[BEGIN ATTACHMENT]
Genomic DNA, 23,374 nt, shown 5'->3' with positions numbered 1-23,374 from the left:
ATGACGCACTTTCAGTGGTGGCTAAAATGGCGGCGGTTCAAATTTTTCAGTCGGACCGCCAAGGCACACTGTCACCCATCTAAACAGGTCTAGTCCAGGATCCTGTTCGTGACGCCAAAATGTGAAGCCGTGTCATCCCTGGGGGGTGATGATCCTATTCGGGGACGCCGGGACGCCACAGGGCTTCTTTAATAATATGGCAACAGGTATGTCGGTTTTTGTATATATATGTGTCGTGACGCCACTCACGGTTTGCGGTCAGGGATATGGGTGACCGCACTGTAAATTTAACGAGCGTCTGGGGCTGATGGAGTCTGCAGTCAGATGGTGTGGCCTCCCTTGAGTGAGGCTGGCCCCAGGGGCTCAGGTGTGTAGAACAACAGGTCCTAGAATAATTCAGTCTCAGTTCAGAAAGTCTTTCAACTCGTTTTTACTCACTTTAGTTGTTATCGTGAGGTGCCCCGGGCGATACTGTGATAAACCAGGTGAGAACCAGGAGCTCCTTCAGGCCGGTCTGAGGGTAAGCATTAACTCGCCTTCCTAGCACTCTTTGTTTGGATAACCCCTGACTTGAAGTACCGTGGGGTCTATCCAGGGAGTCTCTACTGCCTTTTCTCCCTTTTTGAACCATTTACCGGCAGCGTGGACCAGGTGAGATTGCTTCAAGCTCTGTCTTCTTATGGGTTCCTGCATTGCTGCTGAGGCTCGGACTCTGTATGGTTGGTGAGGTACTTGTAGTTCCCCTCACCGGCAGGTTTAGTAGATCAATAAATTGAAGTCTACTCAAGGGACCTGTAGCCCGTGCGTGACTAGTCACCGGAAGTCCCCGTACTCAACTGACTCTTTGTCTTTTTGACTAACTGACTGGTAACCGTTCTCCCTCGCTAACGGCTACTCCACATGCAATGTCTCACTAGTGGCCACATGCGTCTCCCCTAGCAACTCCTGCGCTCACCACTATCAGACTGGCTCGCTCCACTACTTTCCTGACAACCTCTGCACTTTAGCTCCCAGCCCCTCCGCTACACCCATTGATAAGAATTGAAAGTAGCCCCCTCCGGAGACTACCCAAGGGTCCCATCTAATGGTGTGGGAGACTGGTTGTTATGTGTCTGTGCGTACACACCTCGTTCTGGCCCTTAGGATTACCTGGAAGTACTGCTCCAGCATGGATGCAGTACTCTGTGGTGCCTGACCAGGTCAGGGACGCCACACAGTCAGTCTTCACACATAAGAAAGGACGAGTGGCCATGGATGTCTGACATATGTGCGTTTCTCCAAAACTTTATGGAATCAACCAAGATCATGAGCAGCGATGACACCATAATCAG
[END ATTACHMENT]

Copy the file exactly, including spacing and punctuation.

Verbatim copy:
Genomic DNA, 23,374 nt, shown 5'->3' with positions numbered 1-23,374 from the left:
ATGACGCACTTTCAGTGGTGGCTAAAATGGCGGCGGTTCAAATTTTTCAGTCGGACCGCCAAGGCACACTGTCACCCATCTAAACAGGTCTAGTCCAGGATCCTGTTCGTGACGCCAAAATGTGAAGCCGTGTCATCCCTGGGGGGTGATGATCCTATTCGGGGACGCCGGGACGCCACAGGGCTTCTTTAATAATATGGCAACAGGTATGTCGGTTTTTGTATATATATGTGTCGTGACGCCACTCACGGTTTGCGGTCAGGGATATGGGTGACCGCACTGTAAATTTAACGAGCGTCTGGGGCTGATGGAGTCTGCAGTCAGATGGTGTGGCCTCCCTTGAGTGAGGCTGGCCCCAGGGGCTCAGGTGTGTAGAACAACAGGTCCTAGAATAATTCAGTCTCAGTTCAGAAAGTCTTTCAACTCGTTTTTACTCACTTTAGTTGTTATCGTGAGGTGCCCCGGGCGATACTGTGATAAACCAGGTGAGAACCAGGAGCTCCTTCAGGCCGGTCTGAGGGTAAGCATTAACTCGCCTTCCTAGCACTCTTTGTTTGGATAACCCCTGACTTGAAGTACCGTGGGGTCTATCCAGGGAGTCTCTACTGCCTTTTCTCCCTTTTTGAACCATTTACCGGCAGCGTGGACCAGGTGAGATTGCTTCAAGCTCTGTCTTCTTATGGGTTCCTGCATTGCTGCTGAGGCTCGGACTCTGTATGGTTGGTGAGGTACTTGTAGTTCCCCTCACCGGCAGGTTTAGTAGATCAATAAATTGAAGTCTACTCAAGGGACCTGTAGCCCGTGCGTGACTAGTCACCGGAAGTCCCCGTACTCAACTGACTCTTTGTCTTTTTGACTAACTGACTGGTAACCGTTCTCCCTCGCTAACGGCTACTCCACATGCAATGTCTCACTAGTGGCCACATGCGTCTCCCCTAGCAACTCCTGCGCTCACCACTATCAGACTGGCTCGCTCCACTACTTTCCTGACAACCTCTGCACTTTAGCTCCCAGCCCCTCCGCTACACCCATTGATAAGAATTGAAAGTAGCCCCCTCCGGAGACTACCCAAGGGTCCCATCTAATGGTGTGGGAGACTGGTTGTTATGTGTCTGTGCGTACACACCTCGTTCTGGCCCTTAGGATTACCTGGAAGTACTGCTCCAGCATGGATGCAGTACTCTGTGGTGCCTGACCAGGTCAGGGACGCCACACAGTCAGTCTTCACACATAAGAAAGGACGAGTGGCCATGGATGTCTGACATATGTGCGTTTCTCCAAAACTTTATGGAATCAACCAAGATCATGAGCAGCGATGACACCATAATCAG